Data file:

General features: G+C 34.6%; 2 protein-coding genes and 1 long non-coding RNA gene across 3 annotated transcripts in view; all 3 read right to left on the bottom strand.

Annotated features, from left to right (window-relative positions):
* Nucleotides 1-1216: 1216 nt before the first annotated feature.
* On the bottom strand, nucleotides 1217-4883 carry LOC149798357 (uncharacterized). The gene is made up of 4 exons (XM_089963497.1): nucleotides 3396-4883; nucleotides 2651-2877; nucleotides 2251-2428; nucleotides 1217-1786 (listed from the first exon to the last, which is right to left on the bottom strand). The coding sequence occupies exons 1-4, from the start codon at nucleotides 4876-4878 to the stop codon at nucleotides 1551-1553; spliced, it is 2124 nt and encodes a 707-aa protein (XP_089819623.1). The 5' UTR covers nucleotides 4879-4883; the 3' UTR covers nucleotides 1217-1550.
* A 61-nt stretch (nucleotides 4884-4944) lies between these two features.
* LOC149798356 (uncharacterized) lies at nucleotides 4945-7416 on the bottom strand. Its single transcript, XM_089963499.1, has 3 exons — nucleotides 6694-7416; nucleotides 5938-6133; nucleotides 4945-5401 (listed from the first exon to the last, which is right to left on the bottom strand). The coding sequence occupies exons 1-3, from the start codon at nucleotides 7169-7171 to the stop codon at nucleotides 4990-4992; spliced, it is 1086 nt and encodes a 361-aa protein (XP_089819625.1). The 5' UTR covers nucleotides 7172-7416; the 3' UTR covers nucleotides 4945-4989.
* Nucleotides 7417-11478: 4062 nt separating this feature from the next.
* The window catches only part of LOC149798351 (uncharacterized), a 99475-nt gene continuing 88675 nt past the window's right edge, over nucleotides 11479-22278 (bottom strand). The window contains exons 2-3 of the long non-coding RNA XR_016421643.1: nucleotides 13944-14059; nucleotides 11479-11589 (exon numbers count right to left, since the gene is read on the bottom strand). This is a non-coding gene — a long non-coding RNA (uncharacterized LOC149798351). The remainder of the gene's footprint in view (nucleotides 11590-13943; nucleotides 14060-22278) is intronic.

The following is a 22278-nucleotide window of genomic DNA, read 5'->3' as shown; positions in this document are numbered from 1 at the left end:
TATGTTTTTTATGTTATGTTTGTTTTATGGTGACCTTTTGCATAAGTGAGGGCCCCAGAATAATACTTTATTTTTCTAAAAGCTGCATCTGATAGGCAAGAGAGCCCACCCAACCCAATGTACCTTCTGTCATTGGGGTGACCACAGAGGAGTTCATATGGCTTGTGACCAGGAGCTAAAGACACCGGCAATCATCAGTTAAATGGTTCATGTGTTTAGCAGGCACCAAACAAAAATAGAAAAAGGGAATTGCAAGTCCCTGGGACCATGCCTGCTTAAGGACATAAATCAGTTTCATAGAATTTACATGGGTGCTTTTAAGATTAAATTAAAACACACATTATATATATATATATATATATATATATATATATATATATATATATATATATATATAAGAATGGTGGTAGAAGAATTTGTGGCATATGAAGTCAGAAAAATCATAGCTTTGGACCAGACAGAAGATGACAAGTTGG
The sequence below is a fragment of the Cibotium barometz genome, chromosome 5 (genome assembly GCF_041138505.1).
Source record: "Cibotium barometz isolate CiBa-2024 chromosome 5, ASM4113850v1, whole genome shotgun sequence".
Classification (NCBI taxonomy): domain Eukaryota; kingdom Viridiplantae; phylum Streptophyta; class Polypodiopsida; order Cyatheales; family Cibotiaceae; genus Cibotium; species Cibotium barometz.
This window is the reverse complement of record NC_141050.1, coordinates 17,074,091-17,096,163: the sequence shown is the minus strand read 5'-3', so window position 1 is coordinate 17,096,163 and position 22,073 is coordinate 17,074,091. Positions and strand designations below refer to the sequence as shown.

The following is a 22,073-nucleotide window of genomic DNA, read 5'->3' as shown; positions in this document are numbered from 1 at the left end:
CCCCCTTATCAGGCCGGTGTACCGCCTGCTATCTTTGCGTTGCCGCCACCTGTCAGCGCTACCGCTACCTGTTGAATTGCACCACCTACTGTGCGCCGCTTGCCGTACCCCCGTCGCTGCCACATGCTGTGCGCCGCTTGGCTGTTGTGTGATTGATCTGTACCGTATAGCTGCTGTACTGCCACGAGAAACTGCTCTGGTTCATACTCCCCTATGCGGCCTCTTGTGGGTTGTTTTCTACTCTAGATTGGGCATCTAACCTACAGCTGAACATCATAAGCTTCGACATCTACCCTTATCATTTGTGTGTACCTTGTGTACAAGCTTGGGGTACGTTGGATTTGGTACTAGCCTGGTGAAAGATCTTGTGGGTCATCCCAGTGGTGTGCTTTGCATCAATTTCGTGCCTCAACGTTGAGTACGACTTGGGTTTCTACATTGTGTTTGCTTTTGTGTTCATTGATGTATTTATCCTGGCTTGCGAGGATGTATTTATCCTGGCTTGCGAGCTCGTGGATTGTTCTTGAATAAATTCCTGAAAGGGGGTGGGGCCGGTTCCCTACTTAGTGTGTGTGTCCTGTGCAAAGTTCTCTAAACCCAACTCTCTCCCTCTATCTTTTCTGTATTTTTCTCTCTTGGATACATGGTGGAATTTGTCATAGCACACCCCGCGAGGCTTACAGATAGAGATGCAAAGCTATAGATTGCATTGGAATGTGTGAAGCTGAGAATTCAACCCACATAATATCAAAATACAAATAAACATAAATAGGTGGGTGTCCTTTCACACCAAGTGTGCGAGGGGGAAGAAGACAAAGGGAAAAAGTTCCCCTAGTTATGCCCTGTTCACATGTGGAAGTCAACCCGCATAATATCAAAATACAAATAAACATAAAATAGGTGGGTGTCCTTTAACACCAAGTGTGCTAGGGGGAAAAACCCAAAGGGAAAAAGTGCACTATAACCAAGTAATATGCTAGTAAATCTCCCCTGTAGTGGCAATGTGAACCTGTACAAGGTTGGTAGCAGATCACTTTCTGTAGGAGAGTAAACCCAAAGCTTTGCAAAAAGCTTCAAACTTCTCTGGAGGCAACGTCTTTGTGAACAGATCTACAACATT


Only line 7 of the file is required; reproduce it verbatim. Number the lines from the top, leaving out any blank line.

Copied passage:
* Nucleotides 7417-11478: 4062 nt separating this feature from the next.